Study: Middle Eastern actors ignored by TV

Olivia Newton-John
Updated 12 September 2018
0

Study: Middle Eastern actors ignored by TV

  • The study warned that such depictions can contribute to the rise of anti-Muslim, anti-immigrant sentiment in American society

LOS ANGELES: Actors and characters of Middle Eastern and North African descent are either ignored by TV or stereotyped, according to a new study by a California-based university.
The few such actors who get work are largely confined to playing tyrants and terrorists, said the study released Monday.
One percent of regularly seen TV series actors have roots in countries including Egypt and Turkey. But estimates show about 3 percent of the US population, 10 million people, are from the region, said the study’s lead author, Biola University associate professor Nancy Wang Yuen.
Researchers who examined 242 scripted prime-time series on broadcast, cable and streaming during the 2015-16 season found that between 90 percent and 97 percent had no characters of Middle Eastern or North African ethnicity.
When those characters do appear, 78 percent are tyrants or trained terrorists, agents or soldiers, the study said. Most speak with obvious foreign accents.
The study warned that such depictions can contribute to the rise of anti-Muslim, anti-immigrant sentiment in American society.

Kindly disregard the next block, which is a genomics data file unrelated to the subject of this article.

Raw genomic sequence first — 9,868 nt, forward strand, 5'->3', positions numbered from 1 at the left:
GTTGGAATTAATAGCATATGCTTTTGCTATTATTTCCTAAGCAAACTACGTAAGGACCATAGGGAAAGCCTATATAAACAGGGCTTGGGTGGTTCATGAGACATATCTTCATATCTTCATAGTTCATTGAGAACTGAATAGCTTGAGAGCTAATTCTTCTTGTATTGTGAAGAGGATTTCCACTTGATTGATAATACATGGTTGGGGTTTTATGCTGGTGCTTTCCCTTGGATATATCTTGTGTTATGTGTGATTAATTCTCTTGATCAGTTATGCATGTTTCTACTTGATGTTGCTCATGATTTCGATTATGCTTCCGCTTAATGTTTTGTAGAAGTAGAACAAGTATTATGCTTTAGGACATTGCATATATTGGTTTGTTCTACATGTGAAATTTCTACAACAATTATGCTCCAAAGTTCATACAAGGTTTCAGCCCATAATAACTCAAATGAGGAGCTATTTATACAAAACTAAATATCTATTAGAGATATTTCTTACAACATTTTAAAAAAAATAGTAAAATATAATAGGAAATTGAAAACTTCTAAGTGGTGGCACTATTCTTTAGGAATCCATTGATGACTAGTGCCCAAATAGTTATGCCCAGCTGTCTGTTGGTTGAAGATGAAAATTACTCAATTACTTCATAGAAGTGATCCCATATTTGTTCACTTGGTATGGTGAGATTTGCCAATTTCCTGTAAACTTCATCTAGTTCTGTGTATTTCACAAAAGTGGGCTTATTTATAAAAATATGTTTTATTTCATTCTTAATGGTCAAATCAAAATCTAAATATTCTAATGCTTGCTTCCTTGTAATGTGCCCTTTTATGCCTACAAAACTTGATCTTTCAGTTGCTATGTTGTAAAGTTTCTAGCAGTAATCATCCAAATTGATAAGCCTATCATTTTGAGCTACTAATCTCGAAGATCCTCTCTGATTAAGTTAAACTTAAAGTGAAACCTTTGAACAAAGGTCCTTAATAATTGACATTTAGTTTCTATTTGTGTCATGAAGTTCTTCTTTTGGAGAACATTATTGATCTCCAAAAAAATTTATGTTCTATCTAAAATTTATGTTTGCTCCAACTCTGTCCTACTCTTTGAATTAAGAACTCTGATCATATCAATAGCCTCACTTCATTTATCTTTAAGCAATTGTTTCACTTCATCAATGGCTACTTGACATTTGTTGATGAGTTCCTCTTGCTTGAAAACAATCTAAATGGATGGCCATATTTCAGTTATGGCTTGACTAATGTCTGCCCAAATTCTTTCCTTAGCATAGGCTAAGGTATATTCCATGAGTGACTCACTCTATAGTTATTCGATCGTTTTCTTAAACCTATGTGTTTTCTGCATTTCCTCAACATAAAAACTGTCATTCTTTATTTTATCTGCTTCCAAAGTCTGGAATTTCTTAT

Home break-ins by black bears surge in Connecticut suburbs

In this Aug. 2018 photo provided by Tom Bradley, a bear eats from a garbage can outside the Bradley family home, in Canton, Conn. (AP)
Updated 25 September 2018
0

Home break-ins by black bears surge in Connecticut suburbs

  • A study released last year by the University of Connecticut showed the bears are actually choosing to make their homes near people

CANTON, Connecticut: Connecticut environmental officials say the state’s bears are getting bolder.
A wildlife biologist with the state Department of Energy and Environmental Protection says there have been about two dozen reports this year of bears breaking into Connecticut homes and businesses, about four times the yearly average.
Paul Rego says many of the 800 or so black bears that now live in the state have very little fear of human interaction.
He suggests the state needs to allow a hunt, to keep the population under control and to help imprint on the bears that interacting with humans is a bad thing.
A study released last year by the University of Connecticut showed the bears are actually choosing to make their homes near people. They find perfect living conditions in what are known as ex-urban areas, where there are plenty of woods, but also homes every acre or two, providing access to those easy food sources such as those trash bags and bird feeders.